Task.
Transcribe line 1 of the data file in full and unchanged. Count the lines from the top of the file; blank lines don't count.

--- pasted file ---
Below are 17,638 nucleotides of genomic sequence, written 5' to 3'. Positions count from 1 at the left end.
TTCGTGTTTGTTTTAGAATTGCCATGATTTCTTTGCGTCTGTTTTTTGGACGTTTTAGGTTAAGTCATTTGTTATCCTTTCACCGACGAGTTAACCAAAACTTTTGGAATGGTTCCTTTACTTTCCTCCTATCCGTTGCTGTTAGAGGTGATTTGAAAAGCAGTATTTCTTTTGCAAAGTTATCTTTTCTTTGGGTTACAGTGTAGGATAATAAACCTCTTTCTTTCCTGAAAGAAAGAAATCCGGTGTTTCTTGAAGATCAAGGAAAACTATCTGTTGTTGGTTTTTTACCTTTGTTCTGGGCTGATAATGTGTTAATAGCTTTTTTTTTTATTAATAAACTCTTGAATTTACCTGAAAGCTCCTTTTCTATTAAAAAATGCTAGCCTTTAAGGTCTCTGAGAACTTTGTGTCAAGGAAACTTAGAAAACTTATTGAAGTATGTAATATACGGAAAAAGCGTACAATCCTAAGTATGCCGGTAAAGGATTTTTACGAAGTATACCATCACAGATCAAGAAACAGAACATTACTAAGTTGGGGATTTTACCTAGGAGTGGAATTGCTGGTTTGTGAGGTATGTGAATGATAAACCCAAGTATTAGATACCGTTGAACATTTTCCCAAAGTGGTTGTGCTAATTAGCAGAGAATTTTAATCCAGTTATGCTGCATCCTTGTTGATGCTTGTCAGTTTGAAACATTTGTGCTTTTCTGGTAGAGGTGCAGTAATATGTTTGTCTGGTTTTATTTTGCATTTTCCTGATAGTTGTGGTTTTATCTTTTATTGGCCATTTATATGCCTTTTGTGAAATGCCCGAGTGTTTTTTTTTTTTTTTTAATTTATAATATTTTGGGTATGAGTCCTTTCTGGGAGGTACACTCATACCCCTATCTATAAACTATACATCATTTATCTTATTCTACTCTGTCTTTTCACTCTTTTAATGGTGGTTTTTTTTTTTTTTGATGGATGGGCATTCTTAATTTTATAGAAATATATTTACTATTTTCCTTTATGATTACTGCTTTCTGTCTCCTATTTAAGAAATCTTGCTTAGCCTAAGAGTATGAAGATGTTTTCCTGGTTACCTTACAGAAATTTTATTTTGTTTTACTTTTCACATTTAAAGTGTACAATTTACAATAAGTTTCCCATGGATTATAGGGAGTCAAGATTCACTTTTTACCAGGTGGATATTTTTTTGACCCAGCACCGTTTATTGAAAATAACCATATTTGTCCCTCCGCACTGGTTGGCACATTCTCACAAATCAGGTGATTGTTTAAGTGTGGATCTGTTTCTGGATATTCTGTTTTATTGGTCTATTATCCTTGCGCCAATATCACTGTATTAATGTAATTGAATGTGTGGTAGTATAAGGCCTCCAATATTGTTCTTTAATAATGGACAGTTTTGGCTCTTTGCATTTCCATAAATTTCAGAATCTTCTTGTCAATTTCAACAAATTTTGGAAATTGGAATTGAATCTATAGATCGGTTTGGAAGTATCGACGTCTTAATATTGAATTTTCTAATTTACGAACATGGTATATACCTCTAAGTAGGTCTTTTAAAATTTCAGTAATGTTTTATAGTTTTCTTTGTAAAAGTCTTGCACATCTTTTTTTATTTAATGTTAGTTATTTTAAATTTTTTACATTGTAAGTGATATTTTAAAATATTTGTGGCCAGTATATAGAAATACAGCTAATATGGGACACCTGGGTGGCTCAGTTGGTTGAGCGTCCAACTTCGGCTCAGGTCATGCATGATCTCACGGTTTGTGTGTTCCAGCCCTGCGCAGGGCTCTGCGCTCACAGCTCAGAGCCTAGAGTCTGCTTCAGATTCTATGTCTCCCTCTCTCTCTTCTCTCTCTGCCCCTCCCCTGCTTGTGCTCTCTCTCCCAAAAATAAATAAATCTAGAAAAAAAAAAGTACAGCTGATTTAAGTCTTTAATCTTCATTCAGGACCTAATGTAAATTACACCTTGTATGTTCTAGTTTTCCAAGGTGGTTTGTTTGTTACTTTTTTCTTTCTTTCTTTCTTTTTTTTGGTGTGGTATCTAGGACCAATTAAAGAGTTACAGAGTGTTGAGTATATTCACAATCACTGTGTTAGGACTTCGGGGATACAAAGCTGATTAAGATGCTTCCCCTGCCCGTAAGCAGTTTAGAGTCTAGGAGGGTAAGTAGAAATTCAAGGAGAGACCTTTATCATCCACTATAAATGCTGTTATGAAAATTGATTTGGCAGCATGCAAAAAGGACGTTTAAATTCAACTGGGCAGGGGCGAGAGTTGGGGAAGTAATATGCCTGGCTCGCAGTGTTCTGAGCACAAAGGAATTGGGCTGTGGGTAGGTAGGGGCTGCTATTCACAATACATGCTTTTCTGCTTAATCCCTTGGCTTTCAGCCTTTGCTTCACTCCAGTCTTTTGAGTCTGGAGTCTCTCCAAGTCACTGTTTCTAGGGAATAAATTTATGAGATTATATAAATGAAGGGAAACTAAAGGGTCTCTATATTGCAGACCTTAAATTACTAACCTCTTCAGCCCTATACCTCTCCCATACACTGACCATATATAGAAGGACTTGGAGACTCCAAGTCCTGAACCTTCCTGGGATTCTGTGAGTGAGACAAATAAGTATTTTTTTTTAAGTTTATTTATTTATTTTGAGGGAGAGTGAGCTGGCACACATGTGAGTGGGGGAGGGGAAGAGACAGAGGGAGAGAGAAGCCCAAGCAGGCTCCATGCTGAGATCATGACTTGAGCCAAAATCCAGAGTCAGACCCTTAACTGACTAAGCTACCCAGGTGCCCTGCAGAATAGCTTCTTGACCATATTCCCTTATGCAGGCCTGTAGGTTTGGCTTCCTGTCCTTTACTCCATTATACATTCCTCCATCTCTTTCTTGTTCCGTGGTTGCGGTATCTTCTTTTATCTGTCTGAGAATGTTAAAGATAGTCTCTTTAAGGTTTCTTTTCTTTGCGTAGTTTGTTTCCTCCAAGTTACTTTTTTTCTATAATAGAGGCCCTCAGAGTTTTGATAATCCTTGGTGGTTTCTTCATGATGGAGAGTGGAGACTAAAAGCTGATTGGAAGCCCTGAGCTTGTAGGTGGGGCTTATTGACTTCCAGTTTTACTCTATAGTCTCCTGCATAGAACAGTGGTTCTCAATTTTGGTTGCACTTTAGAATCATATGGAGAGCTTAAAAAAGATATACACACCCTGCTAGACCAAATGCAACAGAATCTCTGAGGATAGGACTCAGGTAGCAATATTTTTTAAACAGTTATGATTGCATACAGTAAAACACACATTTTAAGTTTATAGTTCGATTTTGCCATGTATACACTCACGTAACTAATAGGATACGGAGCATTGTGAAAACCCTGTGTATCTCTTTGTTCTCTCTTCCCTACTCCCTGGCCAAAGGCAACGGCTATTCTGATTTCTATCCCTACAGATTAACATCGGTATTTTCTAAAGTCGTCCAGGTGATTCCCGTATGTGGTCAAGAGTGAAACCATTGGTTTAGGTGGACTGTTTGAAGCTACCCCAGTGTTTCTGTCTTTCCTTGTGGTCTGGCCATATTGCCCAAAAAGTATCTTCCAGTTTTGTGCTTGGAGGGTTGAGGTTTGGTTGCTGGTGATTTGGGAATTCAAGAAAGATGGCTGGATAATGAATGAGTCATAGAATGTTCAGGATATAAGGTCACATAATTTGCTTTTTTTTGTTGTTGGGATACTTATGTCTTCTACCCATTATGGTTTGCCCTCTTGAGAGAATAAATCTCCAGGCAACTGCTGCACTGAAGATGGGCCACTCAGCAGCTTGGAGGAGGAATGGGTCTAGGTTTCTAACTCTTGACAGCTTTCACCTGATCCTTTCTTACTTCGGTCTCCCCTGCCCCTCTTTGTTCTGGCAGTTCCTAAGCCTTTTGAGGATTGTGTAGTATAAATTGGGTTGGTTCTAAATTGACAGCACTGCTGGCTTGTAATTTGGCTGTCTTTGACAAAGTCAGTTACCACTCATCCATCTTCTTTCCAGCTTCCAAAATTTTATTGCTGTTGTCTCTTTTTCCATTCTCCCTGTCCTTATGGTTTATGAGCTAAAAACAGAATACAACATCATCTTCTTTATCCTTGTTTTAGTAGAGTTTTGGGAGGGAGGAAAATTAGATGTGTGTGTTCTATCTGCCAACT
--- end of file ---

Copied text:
Below are 17,638 nucleotides of genomic sequence, written 5' to 3'. Positions count from 1 at the left end.